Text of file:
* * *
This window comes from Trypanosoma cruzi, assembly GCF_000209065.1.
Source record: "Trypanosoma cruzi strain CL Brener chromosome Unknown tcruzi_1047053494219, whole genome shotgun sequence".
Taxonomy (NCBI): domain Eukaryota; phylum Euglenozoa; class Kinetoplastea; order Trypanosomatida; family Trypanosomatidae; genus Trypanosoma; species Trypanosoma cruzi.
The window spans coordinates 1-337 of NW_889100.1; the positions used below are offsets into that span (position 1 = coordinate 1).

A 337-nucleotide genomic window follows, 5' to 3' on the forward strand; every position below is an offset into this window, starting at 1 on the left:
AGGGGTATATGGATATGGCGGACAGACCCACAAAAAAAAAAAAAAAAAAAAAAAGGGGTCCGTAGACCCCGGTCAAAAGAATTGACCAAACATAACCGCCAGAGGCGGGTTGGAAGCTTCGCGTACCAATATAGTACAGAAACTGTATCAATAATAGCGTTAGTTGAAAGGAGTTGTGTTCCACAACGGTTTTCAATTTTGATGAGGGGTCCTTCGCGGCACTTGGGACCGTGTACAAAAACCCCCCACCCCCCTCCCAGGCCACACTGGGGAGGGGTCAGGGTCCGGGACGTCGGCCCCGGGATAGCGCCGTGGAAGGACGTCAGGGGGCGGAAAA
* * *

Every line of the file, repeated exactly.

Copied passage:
This window comes from Trypanosoma cruzi, assembly GCF_000209065.1.
Source record: "Trypanosoma cruzi strain CL Brener chromosome Unknown tcruzi_1047053494219, whole genome shotgun sequence".
Taxonomy (NCBI): domain Eukaryota; phylum Euglenozoa; class Kinetoplastea; order Trypanosomatida; family Trypanosomatidae; genus Trypanosoma; species Trypanosoma cruzi.
The window spans coordinates 1-337 of NW_889100.1; the positions used below are offsets into that span (position 1 = coordinate 1).

A 337-nucleotide genomic window follows, 5' to 3' on the forward strand; every position below is an offset into this window, starting at 1 on the left:
AGGGGTATATGGATATGGCGGACAGACCCACAAAAAAAAAAAAAAAAAAAAAAAGGGGTCCGTAGACCCCGGTCAAAAGAATTGACCAAACATAACCGCCAGAGGCGGGTTGGAAGCTTCGCGTACCAATATAGTACAGAAACTGTATCAATAATAGCGTTAGTTGAAAGGAGTTGTGTTCCACAACGGTTTTCAATTTTGATGAGGGGTCCTTCGCGGCACTTGGGACCGTGTACAAAAACCCCCCACCCCCCTCCCAGGCCACACTGGGGAGGGGTCAGGGTCCGGGACGTCGGCCCCGGGATAGCGCCGTGGAAGGACGTCAGGGGGCGGAAAA